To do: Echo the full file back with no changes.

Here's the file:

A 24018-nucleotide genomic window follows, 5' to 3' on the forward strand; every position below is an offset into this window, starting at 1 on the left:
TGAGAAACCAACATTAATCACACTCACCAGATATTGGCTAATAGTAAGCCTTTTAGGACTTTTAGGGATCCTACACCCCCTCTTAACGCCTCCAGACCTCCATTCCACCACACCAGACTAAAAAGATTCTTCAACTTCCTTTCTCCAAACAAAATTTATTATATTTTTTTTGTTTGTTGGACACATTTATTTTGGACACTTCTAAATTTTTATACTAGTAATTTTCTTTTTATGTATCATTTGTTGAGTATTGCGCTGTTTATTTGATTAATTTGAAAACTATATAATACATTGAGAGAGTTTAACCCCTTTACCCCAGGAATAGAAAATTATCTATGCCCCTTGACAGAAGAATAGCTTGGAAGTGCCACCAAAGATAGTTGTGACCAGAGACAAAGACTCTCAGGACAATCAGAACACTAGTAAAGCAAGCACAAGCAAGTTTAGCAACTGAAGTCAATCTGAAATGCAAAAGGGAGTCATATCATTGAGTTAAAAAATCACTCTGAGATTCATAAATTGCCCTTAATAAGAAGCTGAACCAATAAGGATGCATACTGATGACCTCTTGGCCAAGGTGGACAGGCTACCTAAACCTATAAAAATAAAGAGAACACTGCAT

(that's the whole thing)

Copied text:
A 24018-nucleotide genomic window follows, 5' to 3' on the forward strand; every position below is an offset into this window, starting at 1 on the left:
TGAGAAACCAACATTAATCACACTCACCAGATATTGGCTAATAGTAAGCCTTTTAGGACTTTTAGGGATCCTACACCCCCTCTTAACGCCTCCAGACCTCCATTCCACCACACCAGACTAAAAAGATTCTTCAACTTCCTTTCTCCAAACAAAATTTATTATATTTTTTTTGTTTGTTGGACACATTTATTTTGGACACTTCTAAATTTTTATACTAGTAATTTTCTTTTTATGTATCATTTGTTGAGTATTGCGCTGTTTATTTGATTAATTTGAAAACTATATAATACATTGAGAGAGTTTAACCCCTTTACCCCAGGAATAGAAAATTATCTATGCCCCTTGACAGAAGAATAGCTTGGAAGTGCCACCAAAGATAGTTGTGACCAGAGACAAAGACTCTCAGGACAATCAGAACACTAGTAAAGCAAGCACAAGCAAGTTTAGCAACTGAAGTCAATCTGAAATGCAAAAGGGAGTCATATCATTGAGTTAAAAAATCACTCTGAGATTCATAAATTGCCCTTAATAAGAAGCTGAACCAATAAGGATGCATACTGATGACCTCTTGGCCAAGGTGGACAGGCTACCTAAACCTATAAAAATAAAGAGAACACTGCAT